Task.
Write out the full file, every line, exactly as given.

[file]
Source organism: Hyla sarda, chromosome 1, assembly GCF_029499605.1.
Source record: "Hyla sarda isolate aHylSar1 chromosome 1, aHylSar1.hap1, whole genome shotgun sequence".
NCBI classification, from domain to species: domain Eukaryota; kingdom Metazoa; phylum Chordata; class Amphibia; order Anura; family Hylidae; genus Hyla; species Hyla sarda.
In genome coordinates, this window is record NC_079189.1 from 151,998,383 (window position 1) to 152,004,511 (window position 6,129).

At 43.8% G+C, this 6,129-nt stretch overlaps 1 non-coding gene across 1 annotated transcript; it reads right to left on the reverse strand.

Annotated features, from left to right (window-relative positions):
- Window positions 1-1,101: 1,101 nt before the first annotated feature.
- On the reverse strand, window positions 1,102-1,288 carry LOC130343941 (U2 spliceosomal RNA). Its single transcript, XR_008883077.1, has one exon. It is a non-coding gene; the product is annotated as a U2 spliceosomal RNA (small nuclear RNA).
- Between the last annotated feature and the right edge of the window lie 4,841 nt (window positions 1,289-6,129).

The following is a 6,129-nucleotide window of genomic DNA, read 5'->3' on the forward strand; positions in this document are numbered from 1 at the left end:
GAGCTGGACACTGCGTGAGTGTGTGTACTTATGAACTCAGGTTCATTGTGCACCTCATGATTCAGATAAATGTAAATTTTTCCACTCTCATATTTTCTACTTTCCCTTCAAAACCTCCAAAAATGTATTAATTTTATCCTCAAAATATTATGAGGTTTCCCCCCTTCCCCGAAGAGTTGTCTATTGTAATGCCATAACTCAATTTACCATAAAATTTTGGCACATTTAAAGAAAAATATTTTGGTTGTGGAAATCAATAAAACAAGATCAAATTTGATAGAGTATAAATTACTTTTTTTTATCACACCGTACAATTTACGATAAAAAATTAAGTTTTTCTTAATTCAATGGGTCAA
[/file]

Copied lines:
Source organism: Hyla sarda, chromosome 1, assembly GCF_029499605.1.
Source record: "Hyla sarda isolate aHylSar1 chromosome 1, aHylSar1.hap1, whole genome shotgun sequence".
NCBI classification, from domain to species: domain Eukaryota; kingdom Metazoa; phylum Chordata; class Amphibia; order Anura; family Hylidae; genus Hyla; species Hyla sarda.
In genome coordinates, this window is record NC_079189.1 from 151,998,383 (window position 1) to 152,004,511 (window position 6,129).

At 43.8% G+C, this 6,129-nt stretch overlaps 1 non-coding gene across 1 annotated transcript; it reads right to left on the reverse strand.

Annotated features, from left to right (window-relative positions):
- Window positions 1-1,101: 1,101 nt before the first annotated feature.
- On the reverse strand, window positions 1,102-1,288 carry LOC130343941 (U2 spliceosomal RNA). Its single transcript, XR_008883077.1, has one exon. It is a non-coding gene; the product is annotated as a U2 spliceosomal RNA (small nuclear RNA).
- Between the last annotated feature and the right edge of the window lie 4,841 nt (window positions 1,289-6,129).

The following is a 6,129-nucleotide window of genomic DNA, read 5'->3' on the forward strand; positions in this document are numbered from 1 at the left end:
GAGCTGGACACTGCGTGAGTGTGTGTACTTATGAACTCAGGTTCATTGTGCACCTCATGATTCAGATAAATGTAAATTTTTCCACTCTCATATTTTCTACTTTCCCTTCAAAACCTCCAAAAATGTATTAATTTTATCCTCAAAATATTATGAGGTTTCCCCCCTTCCCCGAAGAGTTGTCTATTGTAATGCCATAACTCAATTTACCATAAAATTTTGGCACATTTAAAGAAAAATATTTTGGTTGTGGAAATCAATAAAACAAGATCAAATTTGATAGAGTATAAATTACTTTTTTTTATCACACCGTACAATTTACGATAAAAAATTAAGTTTTTCTTAATTCAATGGGTCAA